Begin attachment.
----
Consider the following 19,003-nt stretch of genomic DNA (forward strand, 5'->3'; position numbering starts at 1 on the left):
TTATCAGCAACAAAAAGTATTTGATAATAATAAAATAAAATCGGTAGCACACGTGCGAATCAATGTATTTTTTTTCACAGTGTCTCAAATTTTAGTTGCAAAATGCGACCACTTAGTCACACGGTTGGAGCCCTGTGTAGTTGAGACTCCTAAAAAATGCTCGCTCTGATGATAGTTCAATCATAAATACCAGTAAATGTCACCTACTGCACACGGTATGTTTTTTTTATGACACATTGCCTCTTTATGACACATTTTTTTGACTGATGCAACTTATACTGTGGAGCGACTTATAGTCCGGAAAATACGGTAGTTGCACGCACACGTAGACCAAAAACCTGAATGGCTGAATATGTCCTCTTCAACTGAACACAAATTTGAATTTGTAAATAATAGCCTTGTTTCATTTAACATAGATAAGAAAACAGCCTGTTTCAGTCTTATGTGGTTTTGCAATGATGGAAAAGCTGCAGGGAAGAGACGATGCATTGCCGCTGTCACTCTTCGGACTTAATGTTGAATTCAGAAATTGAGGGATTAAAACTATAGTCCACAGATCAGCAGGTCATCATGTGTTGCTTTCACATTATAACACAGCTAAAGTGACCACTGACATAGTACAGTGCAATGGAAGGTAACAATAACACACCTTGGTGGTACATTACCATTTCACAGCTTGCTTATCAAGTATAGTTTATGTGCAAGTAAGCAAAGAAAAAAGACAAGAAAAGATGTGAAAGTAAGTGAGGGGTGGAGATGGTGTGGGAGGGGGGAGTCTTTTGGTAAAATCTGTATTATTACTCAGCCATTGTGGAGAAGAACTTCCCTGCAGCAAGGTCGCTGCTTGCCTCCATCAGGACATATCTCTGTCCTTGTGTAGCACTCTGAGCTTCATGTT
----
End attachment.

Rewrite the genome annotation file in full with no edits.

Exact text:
Consider the following 19,003-nt stretch of genomic DNA (forward strand, 5'->3'; position numbering starts at 1 on the left):
TTATCAGCAACAAAAAGTATTTGATAATAATAAAATAAAATCGGTAGCACACGTGCGAATCAATGTATTTTTTTTCACAGTGTCTCAAATTTTAGTTGCAAAATGCGACCACTTAGTCACACGGTTGGAGCCCTGTGTAGTTGAGACTCCTAAAAAATGCTCGCTCTGATGATAGTTCAATCATAAATACCAGTAAATGTCACCTACTGCACACGGTATGTTTTTTTTATGACACATTGCCTCTTTATGACACATTTTTTTGACTGATGCAACTTATACTGTGGAGCGACTTATAGTCCGGAAAATACGGTAGTTGCACGCACACGTAGACCAAAAACCTGAATGGCTGAATATGTCCTCTTCAACTGAACACAAATTTGAATTTGTAAATAATAGCCTTGTTTCATTTAACATAGATAAGAAAACAGCCTGTTTCAGTCTTATGTGGTTTTGCAATGATGGAAAAGCTGCAGGGAAGAGACGATGCATTGCCGCTGTCACTCTTCGGACTTAATGTTGAATTCAGAAATTGAGGGATTAAAACTATAGTCCACAGATCAGCAGGTCATCATGTGTTGCTTTCACATTATAACACAGCTAAAGTGACCACTGACATAGTACAGTGCAATGGAAGGTAACAATAACACACCTTGGTGGTACATTACCATTTCACAGCTTGCTTATCAAGTATAGTTTATGTGCAAGTAAGCAAAGAAAAAAGACAAGAAAAGATGTGAAAGTAAGTGAGGGGTGGAGATGGTGTGGGAGGGGGGAGTCTTTTGGTAAAATCTGTATTATTACTCAGCCATTGTGGAGAAGAACTTCCCTGCAGCAAGGTCGCTGCTTGCCTCCATCAGGACATATCTCTGTCCTTGTGTAGCACTCTGAGCTTCATGTT